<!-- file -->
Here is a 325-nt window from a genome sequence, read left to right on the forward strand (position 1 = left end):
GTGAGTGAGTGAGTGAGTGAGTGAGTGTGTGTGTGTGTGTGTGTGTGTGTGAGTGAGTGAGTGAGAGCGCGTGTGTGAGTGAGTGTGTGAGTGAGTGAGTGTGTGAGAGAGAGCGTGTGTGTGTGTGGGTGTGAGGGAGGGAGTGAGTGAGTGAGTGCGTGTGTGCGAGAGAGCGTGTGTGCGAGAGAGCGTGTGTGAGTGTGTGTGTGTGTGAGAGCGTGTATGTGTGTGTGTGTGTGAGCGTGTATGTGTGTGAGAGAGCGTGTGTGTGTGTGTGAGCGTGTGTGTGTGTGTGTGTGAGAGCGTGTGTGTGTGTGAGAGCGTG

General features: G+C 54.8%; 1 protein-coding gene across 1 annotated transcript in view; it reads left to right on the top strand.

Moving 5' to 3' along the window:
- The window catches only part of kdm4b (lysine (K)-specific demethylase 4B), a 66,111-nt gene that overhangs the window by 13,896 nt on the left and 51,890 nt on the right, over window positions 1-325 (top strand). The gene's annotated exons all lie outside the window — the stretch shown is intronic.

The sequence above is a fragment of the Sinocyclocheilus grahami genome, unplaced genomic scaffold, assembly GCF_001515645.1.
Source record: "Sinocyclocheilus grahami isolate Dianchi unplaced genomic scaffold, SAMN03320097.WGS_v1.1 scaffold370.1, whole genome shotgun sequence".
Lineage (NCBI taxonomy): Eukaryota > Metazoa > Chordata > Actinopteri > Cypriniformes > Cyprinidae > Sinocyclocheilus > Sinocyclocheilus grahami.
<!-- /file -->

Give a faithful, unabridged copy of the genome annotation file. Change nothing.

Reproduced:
Here is a 325-nt window from a genome sequence, read left to right on the forward strand (position 1 = left end):
GTGAGTGAGTGAGTGAGTGAGTGAGTGTGTGTGTGTGTGTGTGTGTGTGTGAGTGAGTGAGTGAGAGCGCGTGTGTGAGTGAGTGTGTGAGTGAGTGAGTGTGTGAGAGAGAGCGTGTGTGTGTGTGGGTGTGAGGGAGGGAGTGAGTGAGTGAGTGCGTGTGTGCGAGAGAGCGTGTGTGCGAGAGAGCGTGTGTGAGTGTGTGTGTGTGTGAGAGCGTGTATGTGTGTGTGTGTGTGAGCGTGTATGTGTGTGAGAGAGCGTGTGTGTGTGTGTGAGCGTGTGTGTGTGTGTGTGTGAGAGCGTGTGTGTGTGTGAGAGCGTG

General features: G+C 54.8%; 1 protein-coding gene across 1 annotated transcript in view; it reads left to right on the top strand.

Moving 5' to 3' along the window:
- The window catches only part of kdm4b (lysine (K)-specific demethylase 4B), a 66,111-nt gene that overhangs the window by 13,896 nt on the left and 51,890 nt on the right, over window positions 1-325 (top strand). The gene's annotated exons all lie outside the window — the stretch shown is intronic.

The sequence above is a fragment of the Sinocyclocheilus grahami genome, unplaced genomic scaffold, assembly GCF_001515645.1.
Source record: "Sinocyclocheilus grahami isolate Dianchi unplaced genomic scaffold, SAMN03320097.WGS_v1.1 scaffold370.1, whole genome shotgun sequence".
Lineage (NCBI taxonomy): Eukaryota > Metazoa > Chordata > Actinopteri > Cypriniformes > Cyprinidae > Sinocyclocheilus > Sinocyclocheilus grahami.